Japan to address territorial claims in schools

Japan to address territorial claims in schools

TOKYO (AP) — The Japanese government announced Tuesday it is revising official teaching manuals to emphasize Japan's territorial rights to islands that are also claimed by China and South Korea.

The Education Ministry says the decision was made to reflect the government's official view on the territorial claims. The revision affects ministry-issued teaching manuals for junior high and high school social studies classes, effective immediately.

The revision is seen as part of education reform by Prime Minister Shinzo Abe's nationalist government to instil patriotism and nationalism.

"Naturally, we must teach our own territory accurately to our children," Education Minister Hakubun Shimomura told reporters.

The announcement drew an angry reaction from South Korea, with the Foreign Ministry saying in a statement that it "strongly denounced" the changes and demanded that Japan withdraw them.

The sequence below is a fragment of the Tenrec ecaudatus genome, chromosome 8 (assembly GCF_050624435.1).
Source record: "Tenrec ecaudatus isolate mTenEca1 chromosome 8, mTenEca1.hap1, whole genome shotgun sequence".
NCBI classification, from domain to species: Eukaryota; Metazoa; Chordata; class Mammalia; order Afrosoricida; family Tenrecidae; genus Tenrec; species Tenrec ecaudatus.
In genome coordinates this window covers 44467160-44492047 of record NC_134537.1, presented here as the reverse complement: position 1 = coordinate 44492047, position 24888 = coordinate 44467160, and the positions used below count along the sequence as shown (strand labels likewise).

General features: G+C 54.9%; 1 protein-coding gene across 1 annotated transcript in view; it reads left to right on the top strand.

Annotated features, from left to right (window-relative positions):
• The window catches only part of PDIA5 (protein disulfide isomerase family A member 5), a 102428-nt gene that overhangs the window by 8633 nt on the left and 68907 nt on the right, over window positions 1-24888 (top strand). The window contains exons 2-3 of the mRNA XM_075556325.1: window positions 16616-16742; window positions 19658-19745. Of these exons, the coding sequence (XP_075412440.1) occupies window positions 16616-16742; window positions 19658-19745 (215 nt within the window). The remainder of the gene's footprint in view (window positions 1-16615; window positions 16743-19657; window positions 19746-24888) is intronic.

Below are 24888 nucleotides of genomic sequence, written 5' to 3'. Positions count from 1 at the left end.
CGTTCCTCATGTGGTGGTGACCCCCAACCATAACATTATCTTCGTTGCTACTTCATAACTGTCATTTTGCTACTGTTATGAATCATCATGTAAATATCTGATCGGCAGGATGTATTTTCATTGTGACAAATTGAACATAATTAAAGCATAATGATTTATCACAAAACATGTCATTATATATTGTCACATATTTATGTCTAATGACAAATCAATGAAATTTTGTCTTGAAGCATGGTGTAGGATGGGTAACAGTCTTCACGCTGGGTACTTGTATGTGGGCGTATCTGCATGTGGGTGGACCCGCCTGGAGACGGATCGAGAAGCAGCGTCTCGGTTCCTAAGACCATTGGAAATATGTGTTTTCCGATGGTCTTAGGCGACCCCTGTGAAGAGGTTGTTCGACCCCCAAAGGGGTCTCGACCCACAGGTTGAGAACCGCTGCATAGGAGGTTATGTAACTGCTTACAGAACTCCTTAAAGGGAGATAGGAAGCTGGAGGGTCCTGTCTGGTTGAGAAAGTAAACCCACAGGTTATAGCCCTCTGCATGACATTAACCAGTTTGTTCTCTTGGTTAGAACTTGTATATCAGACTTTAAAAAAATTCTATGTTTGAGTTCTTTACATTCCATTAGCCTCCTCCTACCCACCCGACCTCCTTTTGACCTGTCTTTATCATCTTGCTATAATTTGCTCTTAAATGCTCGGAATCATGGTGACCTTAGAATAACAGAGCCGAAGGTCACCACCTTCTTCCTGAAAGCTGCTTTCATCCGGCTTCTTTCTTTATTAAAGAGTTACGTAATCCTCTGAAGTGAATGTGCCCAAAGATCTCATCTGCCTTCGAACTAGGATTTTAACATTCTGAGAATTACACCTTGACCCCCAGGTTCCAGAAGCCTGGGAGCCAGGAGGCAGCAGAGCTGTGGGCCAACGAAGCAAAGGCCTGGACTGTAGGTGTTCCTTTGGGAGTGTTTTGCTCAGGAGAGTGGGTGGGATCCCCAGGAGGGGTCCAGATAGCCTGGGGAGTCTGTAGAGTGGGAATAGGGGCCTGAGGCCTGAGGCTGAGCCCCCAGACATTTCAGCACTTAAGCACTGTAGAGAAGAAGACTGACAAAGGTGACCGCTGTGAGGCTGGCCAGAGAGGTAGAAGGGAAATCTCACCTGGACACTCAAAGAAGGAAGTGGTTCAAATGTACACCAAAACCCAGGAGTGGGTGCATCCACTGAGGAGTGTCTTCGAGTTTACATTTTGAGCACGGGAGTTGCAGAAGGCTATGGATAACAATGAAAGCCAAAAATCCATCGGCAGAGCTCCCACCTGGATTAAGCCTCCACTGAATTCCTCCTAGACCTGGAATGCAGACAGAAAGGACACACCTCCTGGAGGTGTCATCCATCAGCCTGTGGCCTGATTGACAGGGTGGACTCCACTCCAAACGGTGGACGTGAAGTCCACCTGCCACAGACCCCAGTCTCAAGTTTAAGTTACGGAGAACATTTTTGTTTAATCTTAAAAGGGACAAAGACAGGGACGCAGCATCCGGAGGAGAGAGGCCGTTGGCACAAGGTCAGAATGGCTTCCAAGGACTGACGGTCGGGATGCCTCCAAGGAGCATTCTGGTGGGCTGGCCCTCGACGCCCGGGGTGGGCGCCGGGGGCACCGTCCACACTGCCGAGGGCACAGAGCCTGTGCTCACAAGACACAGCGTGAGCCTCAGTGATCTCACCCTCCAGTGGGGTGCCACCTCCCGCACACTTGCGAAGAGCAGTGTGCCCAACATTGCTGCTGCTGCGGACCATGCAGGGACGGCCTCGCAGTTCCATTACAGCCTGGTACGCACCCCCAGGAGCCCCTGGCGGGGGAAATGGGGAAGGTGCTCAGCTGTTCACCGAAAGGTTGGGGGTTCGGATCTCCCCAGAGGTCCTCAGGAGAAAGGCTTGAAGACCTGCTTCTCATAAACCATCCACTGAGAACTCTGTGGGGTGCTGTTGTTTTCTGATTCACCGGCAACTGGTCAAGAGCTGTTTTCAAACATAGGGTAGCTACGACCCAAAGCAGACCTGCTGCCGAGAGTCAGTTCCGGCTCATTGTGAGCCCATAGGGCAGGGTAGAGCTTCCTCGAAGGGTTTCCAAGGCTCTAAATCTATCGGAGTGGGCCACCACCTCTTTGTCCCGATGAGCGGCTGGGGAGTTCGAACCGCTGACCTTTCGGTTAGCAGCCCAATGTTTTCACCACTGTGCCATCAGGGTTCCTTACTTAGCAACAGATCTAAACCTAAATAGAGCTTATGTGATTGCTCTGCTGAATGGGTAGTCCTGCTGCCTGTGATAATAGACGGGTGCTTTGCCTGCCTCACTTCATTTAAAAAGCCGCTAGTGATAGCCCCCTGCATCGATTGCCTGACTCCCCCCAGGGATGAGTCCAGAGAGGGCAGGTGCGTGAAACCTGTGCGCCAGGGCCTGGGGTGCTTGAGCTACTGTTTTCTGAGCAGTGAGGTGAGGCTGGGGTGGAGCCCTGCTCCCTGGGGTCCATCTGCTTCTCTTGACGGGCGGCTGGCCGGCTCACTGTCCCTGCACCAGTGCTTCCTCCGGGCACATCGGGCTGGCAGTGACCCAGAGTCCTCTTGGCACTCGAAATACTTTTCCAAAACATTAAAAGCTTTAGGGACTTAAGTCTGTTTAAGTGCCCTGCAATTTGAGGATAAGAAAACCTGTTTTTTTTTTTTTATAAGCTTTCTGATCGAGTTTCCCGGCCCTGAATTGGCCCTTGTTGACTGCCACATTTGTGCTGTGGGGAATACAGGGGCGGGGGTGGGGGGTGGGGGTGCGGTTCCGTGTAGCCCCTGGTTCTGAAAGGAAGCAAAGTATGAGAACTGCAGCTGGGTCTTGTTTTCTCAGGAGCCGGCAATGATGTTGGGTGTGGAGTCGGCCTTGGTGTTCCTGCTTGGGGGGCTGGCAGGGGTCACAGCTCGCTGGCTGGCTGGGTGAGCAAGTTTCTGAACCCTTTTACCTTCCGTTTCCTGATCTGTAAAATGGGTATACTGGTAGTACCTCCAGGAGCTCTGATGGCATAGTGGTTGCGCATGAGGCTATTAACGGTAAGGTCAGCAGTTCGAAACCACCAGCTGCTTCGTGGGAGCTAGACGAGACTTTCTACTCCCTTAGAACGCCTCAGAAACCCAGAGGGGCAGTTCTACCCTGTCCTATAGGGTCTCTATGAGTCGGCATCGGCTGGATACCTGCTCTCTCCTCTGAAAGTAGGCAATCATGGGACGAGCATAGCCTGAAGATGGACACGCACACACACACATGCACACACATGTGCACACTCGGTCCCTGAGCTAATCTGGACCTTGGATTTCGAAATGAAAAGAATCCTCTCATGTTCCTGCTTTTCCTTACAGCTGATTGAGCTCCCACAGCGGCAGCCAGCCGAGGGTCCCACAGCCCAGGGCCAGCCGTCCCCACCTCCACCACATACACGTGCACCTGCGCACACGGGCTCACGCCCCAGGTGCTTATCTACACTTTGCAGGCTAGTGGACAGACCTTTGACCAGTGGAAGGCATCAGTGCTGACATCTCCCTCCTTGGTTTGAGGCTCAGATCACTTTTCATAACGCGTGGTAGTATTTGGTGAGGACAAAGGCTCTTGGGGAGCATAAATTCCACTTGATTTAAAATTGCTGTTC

Even though use of the manuals is not legally binding, the policy change would affect contents of future textbooks, which need to be screened by the government.

Ministry officials say the manuals currently in use do not mention the Japan-claimed East China Sea islands, which are also claimed by China, and that the reference to the Japan-claimed islands held by South Korea in the Japan Sea is too soft. The textbooks and manuals already include Japan's territorial claim over the Russia-controlled northern islands.

With the revision, teachers are asked to mention that the islands are "integral territories of Japan." The islands are flashpoints in Japan's diplomatic relations with China and South Korea.

Separately, the Education Ministry earlier this month adopted a textbook screening policy that would require writers to reflect the government's official position on contentious issues in modern history to "balance out" references to Japan's wartime aggression, including the forced use of sex slaves for its troops and the Nanking massacre where an estimated 300,000 Chinese citizens were killed by Japanese troops.

As Japan steps up territorial claims under Abe's government, the Cabinet Secretariat recently launched a special web site designed to drum up domestic awareness and support over Japanese territorial claims.